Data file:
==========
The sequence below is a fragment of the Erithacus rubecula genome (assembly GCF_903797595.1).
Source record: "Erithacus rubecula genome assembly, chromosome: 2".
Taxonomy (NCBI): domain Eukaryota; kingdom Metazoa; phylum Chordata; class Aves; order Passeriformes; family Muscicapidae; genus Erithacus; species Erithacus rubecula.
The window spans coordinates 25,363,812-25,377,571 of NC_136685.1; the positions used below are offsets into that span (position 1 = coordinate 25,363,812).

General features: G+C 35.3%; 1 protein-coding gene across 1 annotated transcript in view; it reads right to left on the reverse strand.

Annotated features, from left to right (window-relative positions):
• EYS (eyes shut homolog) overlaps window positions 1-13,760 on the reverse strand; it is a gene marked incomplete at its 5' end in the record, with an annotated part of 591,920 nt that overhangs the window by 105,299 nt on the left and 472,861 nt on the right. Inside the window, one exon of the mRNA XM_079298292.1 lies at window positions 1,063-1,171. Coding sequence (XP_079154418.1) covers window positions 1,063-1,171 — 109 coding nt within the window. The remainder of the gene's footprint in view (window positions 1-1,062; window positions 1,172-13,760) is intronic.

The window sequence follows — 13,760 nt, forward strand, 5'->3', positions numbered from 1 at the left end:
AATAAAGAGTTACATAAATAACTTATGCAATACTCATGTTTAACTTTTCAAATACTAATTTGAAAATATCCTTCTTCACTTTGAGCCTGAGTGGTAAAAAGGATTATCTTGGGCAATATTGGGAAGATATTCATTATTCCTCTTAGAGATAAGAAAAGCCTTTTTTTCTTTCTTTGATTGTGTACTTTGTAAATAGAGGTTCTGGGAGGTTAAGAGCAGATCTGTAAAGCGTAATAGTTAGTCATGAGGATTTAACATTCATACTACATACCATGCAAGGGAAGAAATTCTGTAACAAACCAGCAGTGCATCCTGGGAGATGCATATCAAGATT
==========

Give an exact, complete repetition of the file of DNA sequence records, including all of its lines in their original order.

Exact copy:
The sequence below is a fragment of the Erithacus rubecula genome (assembly GCF_903797595.1).
Source record: "Erithacus rubecula genome assembly, chromosome: 2".
Taxonomy (NCBI): domain Eukaryota; kingdom Metazoa; phylum Chordata; class Aves; order Passeriformes; family Muscicapidae; genus Erithacus; species Erithacus rubecula.
The window spans coordinates 25,363,812-25,377,571 of NC_136685.1; the positions used below are offsets into that span (position 1 = coordinate 25,363,812).

General features: G+C 35.3%; 1 protein-coding gene across 1 annotated transcript in view; it reads right to left on the reverse strand.

Annotated features, from left to right (window-relative positions):
• EYS (eyes shut homolog) overlaps window positions 1-13,760 on the reverse strand; it is a gene marked incomplete at its 5' end in the record, with an annotated part of 591,920 nt that overhangs the window by 105,299 nt on the left and 472,861 nt on the right. Inside the window, one exon of the mRNA XM_079298292.1 lies at window positions 1,063-1,171. Coding sequence (XP_079154418.1) covers window positions 1,063-1,171 — 109 coding nt within the window. The remainder of the gene's footprint in view (window positions 1-1,062; window positions 1,172-13,760) is intronic.

The window sequence follows — 13,760 nt, forward strand, 5'->3', positions numbered from 1 at the left end:
AATAAAGAGTTACATAAATAACTTATGCAATACTCATGTTTAACTTTTCAAATACTAATTTGAAAATATCCTTCTTCACTTTGAGCCTGAGTGGTAAAAAGGATTATCTTGGGCAATATTGGGAAGATATTCATTATTCCTCTTAGAGATAAGAAAAGCCTTTTTTTCTTTCTTTGATTGTGTACTTTGTAAATAGAGGTTCTGGGAGGTTAAGAGCAGATCTGTAAAGCGTAATAGTTAGTCATGAGGATTTAACATTCATACTACATACCATGCAAGGGAAGAAATTCTGTAACAAACCAGCAGTGCATCCTGGGAGATGCATATCAAGATT